Fatty fork for my upcoming Fatbike.

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It’s officially winter, there’s constant snow on the trails, and I’m going to try to ride my bike more this year. In previous years, i commuted a few days a week the 20 miles & ~3000ft elevation loss to Boulder with studded tires on cross or MTB depending on conditions.   On the weekends I skied for the most part, but this year I’m building a snowbike and I want to do some trail riding! I guess people are calling them “Fatbikes” now, since people use them for sand riding and just regular riding on trails (and train-tracks!).

I don’t have the wheels and tires yet, but I’m almost done with the fat fork.  I’ll getting the McGrath wheelset from Fatbikes.com which are the Rolling Darryl 80mm wide rims with Salsa rear hub and 9zero7 front hub.  The tire spacing up top on this fork is just about 4.25″ so I think the 3.7″ Surly Endomorph will fit fine.  If not, I’ll just build another!  I found a roll of duct tape that is approximately 3.7″ in diameter so I gauged whether I had enough spacing using that.  Not ideal, and it is a bit closer than I’d like, but i got carried away filing after coping the crown pieces on the mill (perfectionist without the skill yet is…time-consuming).  These pieces are 45mm long (edge to edge) cut at a 30 degree angle.  My other segmented forks have been about half that length and cut at a 20 degree angle. The increased angle will help the fork crown clear the downtube since the fork is so wide. These sleeved-segmented style forks are really fun to build but they take a LONG time. I just prefer them though to regular segmented forks.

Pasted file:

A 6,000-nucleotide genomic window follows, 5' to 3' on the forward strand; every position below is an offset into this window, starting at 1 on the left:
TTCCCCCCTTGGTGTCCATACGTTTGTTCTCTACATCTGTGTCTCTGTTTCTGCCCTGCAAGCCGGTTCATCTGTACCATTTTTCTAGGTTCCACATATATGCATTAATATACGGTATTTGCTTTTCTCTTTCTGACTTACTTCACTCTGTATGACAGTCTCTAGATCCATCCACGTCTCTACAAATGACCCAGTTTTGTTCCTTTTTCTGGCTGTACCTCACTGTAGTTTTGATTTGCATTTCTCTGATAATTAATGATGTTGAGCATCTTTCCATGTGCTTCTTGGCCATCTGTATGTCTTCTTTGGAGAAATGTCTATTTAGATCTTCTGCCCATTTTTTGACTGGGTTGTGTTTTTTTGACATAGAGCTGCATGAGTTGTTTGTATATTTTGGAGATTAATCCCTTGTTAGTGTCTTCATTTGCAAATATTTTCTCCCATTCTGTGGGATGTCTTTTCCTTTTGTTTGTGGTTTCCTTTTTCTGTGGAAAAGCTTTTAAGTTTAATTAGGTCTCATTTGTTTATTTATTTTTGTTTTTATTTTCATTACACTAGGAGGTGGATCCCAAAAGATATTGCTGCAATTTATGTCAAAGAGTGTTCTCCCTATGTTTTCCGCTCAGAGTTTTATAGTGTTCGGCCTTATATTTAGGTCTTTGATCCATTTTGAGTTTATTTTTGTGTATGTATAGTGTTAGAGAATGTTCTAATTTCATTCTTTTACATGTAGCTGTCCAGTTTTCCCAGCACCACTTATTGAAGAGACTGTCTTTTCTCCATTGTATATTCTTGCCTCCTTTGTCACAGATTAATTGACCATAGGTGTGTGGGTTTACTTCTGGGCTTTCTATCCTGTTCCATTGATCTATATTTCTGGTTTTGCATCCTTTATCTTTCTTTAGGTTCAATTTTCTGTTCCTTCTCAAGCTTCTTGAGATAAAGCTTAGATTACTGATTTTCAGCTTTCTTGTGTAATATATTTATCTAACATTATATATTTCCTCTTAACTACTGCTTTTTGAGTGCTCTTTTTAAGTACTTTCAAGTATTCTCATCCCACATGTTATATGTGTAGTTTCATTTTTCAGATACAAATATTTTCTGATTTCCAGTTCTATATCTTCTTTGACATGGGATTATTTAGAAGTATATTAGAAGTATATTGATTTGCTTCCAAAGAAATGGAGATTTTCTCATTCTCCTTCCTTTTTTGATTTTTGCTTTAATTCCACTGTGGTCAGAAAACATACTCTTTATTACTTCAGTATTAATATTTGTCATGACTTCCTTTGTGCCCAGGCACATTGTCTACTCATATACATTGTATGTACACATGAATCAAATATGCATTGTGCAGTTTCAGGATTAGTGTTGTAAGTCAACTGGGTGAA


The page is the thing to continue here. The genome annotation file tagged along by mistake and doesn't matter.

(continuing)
The Fatbike  I’m building is modeled after the Surly Neck Romancer Pug and the accompanying fork. I looked at the specs/geometry of all the fatbikes and just liked that one the best. (I like to copy geometry for my first ‘type’ of a bike to see *why* they make it like they do…then adapt to what I feel it could use.  It’s really helped me hone what I like as far as tubing and geometry go.) The Neck Romancer (say that fast) is a NON-offset frame and fork. This means that the rear axle spacing is 170mm (instead of an offset 135mm like the Pugsley and some other frames) and the front is 135mm (the size of a normal bike’s rear axle spacing).  The offset 135mm bikes are cool if you want to use ‘regular’ 135mm wide hubs or internally geared hubs like the Rohloff.  What the offset does is space the wheel to the drive-side by 17.5mm so your chain doesn’t rub the huge tire. This makes for some funky dished wheels though, as well as some funky bent rear triangle tubes to get it that way.  I don’t have the inclination to go that route and I feel like after reading up on this for a bit online…170mm is going to become the new norm.  Plus, now they’re making 100mm wide rims and 4.25″ tires! Holy cow. So just like skis, Fatbikes are just getting fatter.

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